Although Lederer has been part of an Albert Ayler-styled combo elsewhere, throughout Like, Strange it appears that his presence and that of McCann orient Fiedler’s formerly sinewy and focused trio work towards the conventional. With the increase in combo size the obligation for round-robin solos appears to have been fixed as well. Overall much of the work falls into mainstream professionalism rather than nuanced textural elaboration. Like the other CD echoes of Bob Brookmeyer’s work with Jim Hall linger, but with West Coast Jazz-like Coolness. In a trio of tracks slotted in the session’s mid-point McCann has a tendency to unleash foot pedal pushed soul-psychedelic effects that could have wandered in from a mid-1970s Rotary Connection date. Saving grace is usually the trombonist’s plunger work as on “E.T. (For Eje Thelin)”, where he convincingly demonstrates that he can solo intelligently and comfortably at very high pitches. Fiedler’s flutter tones are also front and centre on “Guiro Nuevo”, though the rhythm sounds more Tex-Mex than Latin. Constructing a luxurious condo of a solo out of fluttering grace motes and theme variation that take full advantage of expanded tonal and rhythmic freedom, the trombonist layers tone upon tone, timbre upon timbre, backed by a sympathetic rhythm section with clanking drum bits.
While many of the performances on the all-Fiedler-composed tunes totter between studio smoothness and the idea that one or another player feels he must get hot on demand, the final two tunes “Quasi” and “Yinz”, respectively a boogaloo and some free-form, suggest how things might have gone otherwise. Both sinewy and inchoate, “Quasi” encompasses a walking bass line and cantilever drum breaks, with both the trombonist’s and the saxophonist’s (in Trane mode) solos tongue and lip punishing but not quiet unrestrained. A whole cloth of trombone tonguing, saxophone slurps, drum pings and guitar synthesizer judders, the five break apart “Yinz” and put it together smartly. Would that this contrapuntal invention had been expressed earlier.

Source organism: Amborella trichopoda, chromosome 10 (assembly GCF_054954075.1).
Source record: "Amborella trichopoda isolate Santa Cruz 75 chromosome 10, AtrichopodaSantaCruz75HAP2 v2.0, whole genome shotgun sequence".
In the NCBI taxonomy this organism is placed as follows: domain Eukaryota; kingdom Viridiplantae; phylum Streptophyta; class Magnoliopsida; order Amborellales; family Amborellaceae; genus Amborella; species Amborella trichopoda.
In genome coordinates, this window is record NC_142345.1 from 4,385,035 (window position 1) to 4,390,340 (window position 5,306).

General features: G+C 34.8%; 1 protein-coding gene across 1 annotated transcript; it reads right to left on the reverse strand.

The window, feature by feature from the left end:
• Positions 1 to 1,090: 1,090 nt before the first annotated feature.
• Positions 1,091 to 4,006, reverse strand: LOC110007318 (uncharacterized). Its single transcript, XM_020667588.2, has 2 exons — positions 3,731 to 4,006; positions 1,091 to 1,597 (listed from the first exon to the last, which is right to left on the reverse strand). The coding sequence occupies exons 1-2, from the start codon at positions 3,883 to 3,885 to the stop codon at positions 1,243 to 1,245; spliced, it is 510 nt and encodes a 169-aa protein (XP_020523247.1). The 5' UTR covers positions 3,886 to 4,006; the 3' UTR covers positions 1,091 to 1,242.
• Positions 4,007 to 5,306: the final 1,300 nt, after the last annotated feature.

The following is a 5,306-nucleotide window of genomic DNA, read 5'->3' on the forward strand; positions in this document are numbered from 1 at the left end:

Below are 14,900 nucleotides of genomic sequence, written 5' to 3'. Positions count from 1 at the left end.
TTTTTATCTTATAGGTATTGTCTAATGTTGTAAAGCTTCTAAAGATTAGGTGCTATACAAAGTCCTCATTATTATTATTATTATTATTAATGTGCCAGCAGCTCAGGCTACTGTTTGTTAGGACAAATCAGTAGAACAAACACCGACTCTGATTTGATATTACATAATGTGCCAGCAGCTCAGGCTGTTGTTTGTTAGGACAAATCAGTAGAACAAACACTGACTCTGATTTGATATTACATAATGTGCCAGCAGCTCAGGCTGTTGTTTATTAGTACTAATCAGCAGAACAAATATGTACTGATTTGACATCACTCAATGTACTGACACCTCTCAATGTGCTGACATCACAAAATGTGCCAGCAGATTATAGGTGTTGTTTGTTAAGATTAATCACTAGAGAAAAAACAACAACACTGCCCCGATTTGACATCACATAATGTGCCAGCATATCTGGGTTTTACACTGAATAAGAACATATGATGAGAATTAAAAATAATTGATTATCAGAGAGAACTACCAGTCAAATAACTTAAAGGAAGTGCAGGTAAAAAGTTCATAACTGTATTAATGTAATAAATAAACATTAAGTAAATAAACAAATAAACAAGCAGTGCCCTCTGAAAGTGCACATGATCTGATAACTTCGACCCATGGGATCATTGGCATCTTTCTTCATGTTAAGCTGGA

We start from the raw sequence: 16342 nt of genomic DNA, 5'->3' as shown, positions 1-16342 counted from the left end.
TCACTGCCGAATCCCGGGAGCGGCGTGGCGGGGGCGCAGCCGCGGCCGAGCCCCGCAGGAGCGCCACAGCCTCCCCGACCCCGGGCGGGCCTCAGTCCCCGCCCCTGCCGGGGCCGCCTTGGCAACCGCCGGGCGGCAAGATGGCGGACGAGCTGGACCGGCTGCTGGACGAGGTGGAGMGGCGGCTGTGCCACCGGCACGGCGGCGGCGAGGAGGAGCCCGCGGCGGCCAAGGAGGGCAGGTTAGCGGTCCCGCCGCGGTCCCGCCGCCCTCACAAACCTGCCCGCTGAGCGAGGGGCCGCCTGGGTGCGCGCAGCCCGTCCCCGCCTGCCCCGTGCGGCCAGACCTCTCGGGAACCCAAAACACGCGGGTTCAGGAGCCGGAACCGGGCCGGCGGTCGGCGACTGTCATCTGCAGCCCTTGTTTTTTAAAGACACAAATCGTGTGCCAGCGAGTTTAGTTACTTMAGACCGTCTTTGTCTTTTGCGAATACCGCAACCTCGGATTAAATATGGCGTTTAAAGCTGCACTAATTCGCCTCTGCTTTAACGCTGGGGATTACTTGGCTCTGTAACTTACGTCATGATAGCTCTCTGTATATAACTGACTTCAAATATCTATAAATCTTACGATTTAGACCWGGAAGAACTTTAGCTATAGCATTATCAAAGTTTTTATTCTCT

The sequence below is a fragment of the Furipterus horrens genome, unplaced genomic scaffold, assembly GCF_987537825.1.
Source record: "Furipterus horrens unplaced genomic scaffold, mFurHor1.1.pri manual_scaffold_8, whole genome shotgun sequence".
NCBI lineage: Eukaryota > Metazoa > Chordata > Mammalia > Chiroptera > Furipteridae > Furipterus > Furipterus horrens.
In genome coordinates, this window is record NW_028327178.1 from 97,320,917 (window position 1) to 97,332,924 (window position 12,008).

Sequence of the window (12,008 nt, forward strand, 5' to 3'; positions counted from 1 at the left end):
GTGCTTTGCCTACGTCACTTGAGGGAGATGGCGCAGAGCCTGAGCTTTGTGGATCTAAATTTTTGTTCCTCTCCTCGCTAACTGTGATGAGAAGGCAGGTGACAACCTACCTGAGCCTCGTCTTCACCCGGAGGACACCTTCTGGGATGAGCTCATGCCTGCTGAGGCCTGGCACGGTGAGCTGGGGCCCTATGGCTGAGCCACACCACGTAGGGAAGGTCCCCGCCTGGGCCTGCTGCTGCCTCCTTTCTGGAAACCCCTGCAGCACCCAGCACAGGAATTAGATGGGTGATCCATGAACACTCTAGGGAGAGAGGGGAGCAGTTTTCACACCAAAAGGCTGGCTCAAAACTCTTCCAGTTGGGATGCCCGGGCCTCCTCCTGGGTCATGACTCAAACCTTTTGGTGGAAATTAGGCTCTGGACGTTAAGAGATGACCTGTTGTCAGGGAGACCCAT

Fielder is a sophisticated trombone stylist who has notched notable session in the past. Maybe his expanded group will find its collective feet next time out. Meanwhile Phillips is a name whose work deserves more attention. But a trip to the Far East may be necessary to do so.
Track Listing: Orbit: 1. Attitude Adjustment 2. Bluster Buster 3. Decaying Orbit 4. Splatter Pattern 5. Bipolar Vortex 6. Uptown Swagger 7. Not Here You Don't
Personnel: Orbit: Jeb Bishop (trombone); Mars Williams (alto and tenor saxophones); Dan Phillips (guitar); Krzysztof Pabian (bass) and Hamid Drake (drums)
Track Listing: Strange: 1. Go Get It 2. Maple Avenue Tango 3. A Ladybug in My Notebook 4. Like, Strange 5. E.T. (For Eje Thelin) 6. Guiro Nuevo 7. Tuna Fish Cans 8. Quasi 9.Yinz.
Personnel: Strange: Joe Fiedler (trombone); Jeff Lederer (tenor and soprano saxophones); Pete McCann (guitar); Rob Jost (bass) and Michael Sarin (drums)